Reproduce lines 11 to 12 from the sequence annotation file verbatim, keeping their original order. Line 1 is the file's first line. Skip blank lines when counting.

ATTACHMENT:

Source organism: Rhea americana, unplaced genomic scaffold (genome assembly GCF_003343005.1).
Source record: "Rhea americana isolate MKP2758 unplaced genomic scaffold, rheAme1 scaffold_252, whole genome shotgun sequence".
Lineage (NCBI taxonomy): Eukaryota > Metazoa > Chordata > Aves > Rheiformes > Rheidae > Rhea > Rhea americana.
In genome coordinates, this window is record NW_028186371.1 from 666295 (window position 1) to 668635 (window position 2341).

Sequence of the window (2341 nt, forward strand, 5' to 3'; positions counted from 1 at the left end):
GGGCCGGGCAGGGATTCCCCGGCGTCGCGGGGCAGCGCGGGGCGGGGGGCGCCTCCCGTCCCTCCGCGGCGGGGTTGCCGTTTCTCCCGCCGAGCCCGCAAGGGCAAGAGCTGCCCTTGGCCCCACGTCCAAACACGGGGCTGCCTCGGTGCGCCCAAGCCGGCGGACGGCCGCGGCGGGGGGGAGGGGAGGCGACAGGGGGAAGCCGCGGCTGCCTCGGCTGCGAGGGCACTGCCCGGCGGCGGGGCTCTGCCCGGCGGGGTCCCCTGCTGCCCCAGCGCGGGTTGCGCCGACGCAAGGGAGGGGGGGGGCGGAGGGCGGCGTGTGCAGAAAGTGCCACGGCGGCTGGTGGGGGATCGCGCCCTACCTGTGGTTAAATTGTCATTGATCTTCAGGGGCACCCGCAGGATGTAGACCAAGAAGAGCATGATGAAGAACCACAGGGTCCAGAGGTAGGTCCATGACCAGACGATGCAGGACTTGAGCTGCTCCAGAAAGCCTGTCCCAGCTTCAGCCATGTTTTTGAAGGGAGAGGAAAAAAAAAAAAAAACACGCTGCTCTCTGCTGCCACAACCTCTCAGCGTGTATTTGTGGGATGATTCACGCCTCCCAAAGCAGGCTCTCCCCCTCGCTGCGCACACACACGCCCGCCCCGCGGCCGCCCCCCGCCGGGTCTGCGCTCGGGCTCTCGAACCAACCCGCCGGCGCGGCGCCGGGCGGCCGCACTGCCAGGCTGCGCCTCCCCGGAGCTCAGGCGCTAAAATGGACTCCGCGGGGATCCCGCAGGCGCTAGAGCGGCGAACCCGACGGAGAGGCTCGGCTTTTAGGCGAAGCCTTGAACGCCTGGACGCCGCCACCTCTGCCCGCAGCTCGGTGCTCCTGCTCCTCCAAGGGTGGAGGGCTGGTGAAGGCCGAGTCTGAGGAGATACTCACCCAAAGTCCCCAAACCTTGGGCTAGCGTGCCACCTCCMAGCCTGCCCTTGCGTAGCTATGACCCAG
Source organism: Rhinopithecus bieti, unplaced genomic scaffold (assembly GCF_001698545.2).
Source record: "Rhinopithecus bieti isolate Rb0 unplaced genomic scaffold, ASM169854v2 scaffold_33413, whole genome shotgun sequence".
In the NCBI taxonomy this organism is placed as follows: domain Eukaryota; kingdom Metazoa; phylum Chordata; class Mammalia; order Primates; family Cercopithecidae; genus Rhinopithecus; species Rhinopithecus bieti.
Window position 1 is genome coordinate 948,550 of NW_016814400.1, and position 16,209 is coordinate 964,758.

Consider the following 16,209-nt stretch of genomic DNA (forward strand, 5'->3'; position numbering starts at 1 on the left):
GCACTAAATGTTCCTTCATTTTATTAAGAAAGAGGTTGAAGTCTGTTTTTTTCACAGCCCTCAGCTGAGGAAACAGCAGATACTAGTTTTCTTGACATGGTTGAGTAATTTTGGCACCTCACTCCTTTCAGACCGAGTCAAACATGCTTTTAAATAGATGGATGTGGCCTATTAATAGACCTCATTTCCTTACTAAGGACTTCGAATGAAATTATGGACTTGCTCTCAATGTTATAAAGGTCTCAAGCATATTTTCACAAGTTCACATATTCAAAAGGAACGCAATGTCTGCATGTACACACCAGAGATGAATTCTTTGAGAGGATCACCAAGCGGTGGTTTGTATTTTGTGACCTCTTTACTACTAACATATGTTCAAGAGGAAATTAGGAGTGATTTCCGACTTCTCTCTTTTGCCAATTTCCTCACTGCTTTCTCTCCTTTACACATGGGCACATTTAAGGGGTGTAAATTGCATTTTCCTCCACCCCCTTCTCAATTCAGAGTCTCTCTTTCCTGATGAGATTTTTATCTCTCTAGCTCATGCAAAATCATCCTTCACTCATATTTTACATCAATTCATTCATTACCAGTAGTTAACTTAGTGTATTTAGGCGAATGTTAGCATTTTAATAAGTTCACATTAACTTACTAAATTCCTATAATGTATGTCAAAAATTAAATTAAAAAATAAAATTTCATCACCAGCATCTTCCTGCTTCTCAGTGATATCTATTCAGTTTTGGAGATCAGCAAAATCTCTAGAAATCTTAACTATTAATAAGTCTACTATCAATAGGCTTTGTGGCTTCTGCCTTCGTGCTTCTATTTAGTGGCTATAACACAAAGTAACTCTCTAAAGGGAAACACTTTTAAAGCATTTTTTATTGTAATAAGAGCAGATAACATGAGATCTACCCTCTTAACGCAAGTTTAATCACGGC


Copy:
Consider the following 16,209-nt stretch of genomic DNA (forward strand, 5'->3'; position numbering starts at 1 on the left):
GCACTAAATGTTCCTTCATTTTATTAAGAAAGAGGTTGAAGTCTGTTTTTTTCACAGCCCTCAGCTGAGGAAACAGCAGATACTAGTTTTCTTGACATGGTTGAGTAATTTTGGCACCTCACTCCTTTCAGACCGAGTCAAACATGCTTTTAAATAGATGGATGTGGCCTATTAATAGACCTCATTTCCTTACTAAGGACTTCGAATGAAATTATGGACTTGCTCTCAATGTTATAAAGGTCTCAAGCATATTTTCACAAGTTCACATATTCAAAAGGAACGCAATGTCTGCATGTACACACCAGAGATGAATTCTTTGAGAGGATCACCAAGCGGTGGTTTGTATTTTGTGACCTCTTTACTACTAACATATGTTCAAGAGGAAATTAGGAGTGATTTCCGACTTCTCTCTTTTGCCAATTTCCTCACTGCTTTCTCTCCTTTACACATGGGCACATTTAAGGGGTGTAAATTGCATTTTCCTCCACCCCCTTCTCAATTCAGAGTCTCTCTTTCCTGATGAGATTTTTATCTCTCTAGCTCATGCAAAATCATCCTTCACTCATATTTTACATCAATTCATTCATTACCAGTAGTTAACTTAGTGTATTTAGGCGAATGTTAGCATTTTAATAAGTTCACATTAACTTACTAAATTCCTATAATGTATGTCAAAAATTAAATTAAAAAATAAAATTTCATCACCAGCATCTTCCTGCTTCTCAGTGATATCTATTCAGTTTTGGAGATCAGCAAAATCTCTAGAAATCTTAACTATTAATAAGTCTACTATCAATAGGCTTTGTGGCTTCTGCCTTCGTGCTTCTATTTAGTGGCTATAACACAAAGTAACTCTCTAAAGGGAAACACTTTTAAAGCATTTTTTATTGTAATAAGAGCAGATAACATGAGATCTACCCTCTTAACGCAAGTTTAATCACGGC